Physical Beauty: The Beauty and Glory of God


Is God's gift of physical beauty abused in this world? Andrew Hess discusses why we must be careful to keep our value of physical beauty in check with God's purpose for its role.

As with all God’s gifts, Satan has found ways to turn the gift of physical beauty into something offensive and repulsive to God. From pornography to vanity, the abuse of beauty abounds. As we strive to live holy lives in a warped culture, my desire is that we understand biblical beauty.

On the night He was betrayed, Jesus prayed for His disciples and for all those who would come to faith through their ministries. He prayed for you. He prayed for me. With His suffering only hours away, Jesus made public petitions to God the Father. John 17 records His prayer — one of my favorite portions of God’s Word. Jesus prayed:

“Father, the hour has come; glorify your Son that the Son may glorify you...I glorified you on earth, having accomplished the work that you gave me to do. And now, Father, glorify me in your own presence with the glory that I had with you before the world existed,” (John 17:1, 4-5).

As Jesus prepared to lay down His life, He prayed about glory. He asked God the Father to restore Him to the glory He had before creation. Later in that same prayer, Jesus prayed, “Father, I desire that they also, whom you have given me, may be with me where I am, to see my glory that you have given me because you loved me before the foundation of the world” (John 17:24). The same Jesus who Isaiah prophesied would have little or no physical beauty on earth (53:2-3) desired that His eternal glory be restored and shine brightly into the lives of His followers.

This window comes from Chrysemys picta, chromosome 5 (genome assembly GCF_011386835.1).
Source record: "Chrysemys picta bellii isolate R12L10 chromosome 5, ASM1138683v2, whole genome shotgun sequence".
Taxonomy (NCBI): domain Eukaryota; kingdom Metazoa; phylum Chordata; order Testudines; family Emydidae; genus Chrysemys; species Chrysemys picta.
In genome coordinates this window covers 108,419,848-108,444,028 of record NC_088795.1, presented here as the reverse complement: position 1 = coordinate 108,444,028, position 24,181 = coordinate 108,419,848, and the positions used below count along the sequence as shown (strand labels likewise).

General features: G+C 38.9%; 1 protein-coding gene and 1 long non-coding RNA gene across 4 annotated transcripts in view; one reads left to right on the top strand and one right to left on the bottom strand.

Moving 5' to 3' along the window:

Philippians teaches that Christ emptied himself of His eternal glory when He took on human form (2:5-8). Jesus humbled himself for His earthly ministry and was now asking to be restored to the radiance of the glory of God (Hebrews 1:3). Jesus in His glory is the most beautiful, desirable and satisfying being we will ever set eyes on. All the beauty of earth is a drop in the bucket compared to the ocean of Christ’s glory.

One of the reasons we must be careful to keep physical beauty in check is that we were made to enjoy something greater than physical beauty; we are intended to be satisfied in the glory of Christ. Jesus knew the greatest privilege He offers His followers is beholding Him in His glory. It is foundational to the Christian life that we pursue a deeper experience and knowledge of the glory of Jesus Christ.

However, glory can be a difficult concept to get our minds around. While a full explanation is outside the scope of this post, suffice it to say, glory is anything deserving praise and worship. When used to describe God, glory conveys His eternal greatness, His infinite value and His cosmic renown.

This includes beauty. God is appropriately described as beautiful, but His glory is much more than His beauty. The glory of God includes all of His attributes: His holiness, His might, His wisdom, His justice and on and on and on. God's glory includes everything He has ever done and everything He will ever do and deserves the continuous worship of all creation.